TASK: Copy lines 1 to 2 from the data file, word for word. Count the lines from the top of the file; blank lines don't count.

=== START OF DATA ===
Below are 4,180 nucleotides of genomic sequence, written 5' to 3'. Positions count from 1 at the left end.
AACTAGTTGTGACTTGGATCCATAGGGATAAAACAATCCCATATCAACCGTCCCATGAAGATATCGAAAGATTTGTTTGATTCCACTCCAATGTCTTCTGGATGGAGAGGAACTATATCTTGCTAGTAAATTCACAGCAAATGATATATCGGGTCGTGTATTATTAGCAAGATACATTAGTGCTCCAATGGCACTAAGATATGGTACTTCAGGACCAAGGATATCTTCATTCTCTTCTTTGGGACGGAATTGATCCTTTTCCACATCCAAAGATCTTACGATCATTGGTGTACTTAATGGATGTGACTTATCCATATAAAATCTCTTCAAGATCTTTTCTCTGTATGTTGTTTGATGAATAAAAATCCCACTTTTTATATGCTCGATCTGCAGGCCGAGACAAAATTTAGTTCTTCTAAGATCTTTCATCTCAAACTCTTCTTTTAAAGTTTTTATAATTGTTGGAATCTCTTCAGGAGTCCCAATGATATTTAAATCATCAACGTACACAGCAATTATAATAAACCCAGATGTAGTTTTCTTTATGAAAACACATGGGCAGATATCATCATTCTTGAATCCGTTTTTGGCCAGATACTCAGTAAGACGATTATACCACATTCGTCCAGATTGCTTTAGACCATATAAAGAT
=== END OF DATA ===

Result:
Below are 4,180 nucleotides of genomic sequence, written 5' to 3'. Positions count from 1 at the left end.
AACTAGTTGTGACTTGGATCCATAGGGATAAAACAATCCCATATCAACCGTCCCATGAAGATATCGAAAGATTTGTTTGATTCCACTCCAATGTCTTCTGGATGGAGAGGAACTATATCTTGCTAGTAAATTCACAGCAAATGATATATCGGGTCGTGTATTATTAGCAAGATACATTAGTGCTCCAATGGCACTAAGATATGGTACTTCAGGACCAAGGATATCTTCATTCTCTTCTTTGGGACGGAATTGATCCTTTTCCACATCCAAAGATCTTACGATCATTGGTGTACTTAATGGATGTGACTTATCCATATAAAATCTCTTCAAGATCTTTTCTCTGTATGTTGTTTGATGAATAAAAATCCCACTTTTTATATGCTCGATCTGCAGGCCGAGACAAAATTTAGTTCTTCTAAGATCTTTCATCTCAAACTCTTCTTTTAAAGTTTTTATAATTGTTGGAATCTCTTCAGGAGTCCCAATGATATTTAAATCATCAACGTACACAGCAATTATAATAAACCCAGATGTAGTTTTCTTTATGAAAACACATGGGCAGATATCATCATTCTTGAATCCGTTTTTGGCCAGATACTCAGTAAGACGATTATACCACATTCGTCCAGATTGCTTTAGACCATATAAAGAT